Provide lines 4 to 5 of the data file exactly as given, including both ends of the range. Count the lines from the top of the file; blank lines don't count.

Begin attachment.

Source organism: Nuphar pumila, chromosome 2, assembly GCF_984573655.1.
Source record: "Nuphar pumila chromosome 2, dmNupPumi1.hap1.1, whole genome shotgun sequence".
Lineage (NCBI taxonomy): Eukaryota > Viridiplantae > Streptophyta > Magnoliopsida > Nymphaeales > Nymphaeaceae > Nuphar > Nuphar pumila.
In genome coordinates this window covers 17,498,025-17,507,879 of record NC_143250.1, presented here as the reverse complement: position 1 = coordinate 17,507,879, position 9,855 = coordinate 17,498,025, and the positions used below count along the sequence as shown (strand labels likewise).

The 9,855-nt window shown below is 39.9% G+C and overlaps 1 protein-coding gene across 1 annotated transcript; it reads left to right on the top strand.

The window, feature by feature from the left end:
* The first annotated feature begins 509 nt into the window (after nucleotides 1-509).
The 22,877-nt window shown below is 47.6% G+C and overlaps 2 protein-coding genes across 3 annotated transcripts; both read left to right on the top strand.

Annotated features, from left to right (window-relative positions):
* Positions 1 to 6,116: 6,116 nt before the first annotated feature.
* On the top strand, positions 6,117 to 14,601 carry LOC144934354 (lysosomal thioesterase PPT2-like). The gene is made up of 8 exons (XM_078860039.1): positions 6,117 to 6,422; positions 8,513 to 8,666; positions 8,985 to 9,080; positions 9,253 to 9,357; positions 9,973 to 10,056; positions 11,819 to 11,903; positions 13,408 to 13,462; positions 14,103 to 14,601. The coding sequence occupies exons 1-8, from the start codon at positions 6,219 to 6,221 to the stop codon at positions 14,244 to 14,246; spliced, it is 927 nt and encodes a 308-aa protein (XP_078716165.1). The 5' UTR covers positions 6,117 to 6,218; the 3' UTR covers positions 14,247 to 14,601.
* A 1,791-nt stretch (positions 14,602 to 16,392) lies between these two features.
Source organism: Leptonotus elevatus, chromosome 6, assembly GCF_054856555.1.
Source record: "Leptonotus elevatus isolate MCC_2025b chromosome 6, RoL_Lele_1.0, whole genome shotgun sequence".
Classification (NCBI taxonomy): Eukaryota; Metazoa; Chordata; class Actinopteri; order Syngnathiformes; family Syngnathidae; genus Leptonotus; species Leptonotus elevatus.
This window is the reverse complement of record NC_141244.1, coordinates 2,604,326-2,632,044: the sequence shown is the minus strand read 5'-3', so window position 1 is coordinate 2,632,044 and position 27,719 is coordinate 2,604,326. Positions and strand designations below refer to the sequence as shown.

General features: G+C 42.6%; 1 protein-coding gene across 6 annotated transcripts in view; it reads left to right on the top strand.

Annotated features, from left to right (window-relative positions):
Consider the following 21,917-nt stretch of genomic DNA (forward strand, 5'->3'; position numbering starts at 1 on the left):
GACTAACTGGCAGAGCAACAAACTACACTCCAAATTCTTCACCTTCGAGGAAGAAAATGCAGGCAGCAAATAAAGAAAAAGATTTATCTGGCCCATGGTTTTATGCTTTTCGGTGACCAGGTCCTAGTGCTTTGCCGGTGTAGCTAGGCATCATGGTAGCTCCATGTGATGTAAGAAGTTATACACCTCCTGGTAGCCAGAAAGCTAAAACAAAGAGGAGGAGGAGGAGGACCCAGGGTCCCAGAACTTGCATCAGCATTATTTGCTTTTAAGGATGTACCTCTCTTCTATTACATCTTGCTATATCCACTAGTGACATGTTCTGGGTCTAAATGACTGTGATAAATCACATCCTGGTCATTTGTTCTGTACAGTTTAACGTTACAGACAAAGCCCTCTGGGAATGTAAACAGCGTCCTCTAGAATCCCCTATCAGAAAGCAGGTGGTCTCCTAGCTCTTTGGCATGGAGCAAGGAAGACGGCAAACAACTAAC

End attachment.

In genome coordinates this window covers 17,498,025-17,507,879 of record NC_143250.1, presented here as the reverse complement: position 1 = coordinate 17,507,879, position 9,855 = coordinate 17,498,025, and the positions used below count along the sequence as shown (strand labels likewise).

The 9,855-nt window shown below is 39.9% G+C and overlaps 1 protein-coding gene across 1 annotated transcript; it reads left to right on the top strand.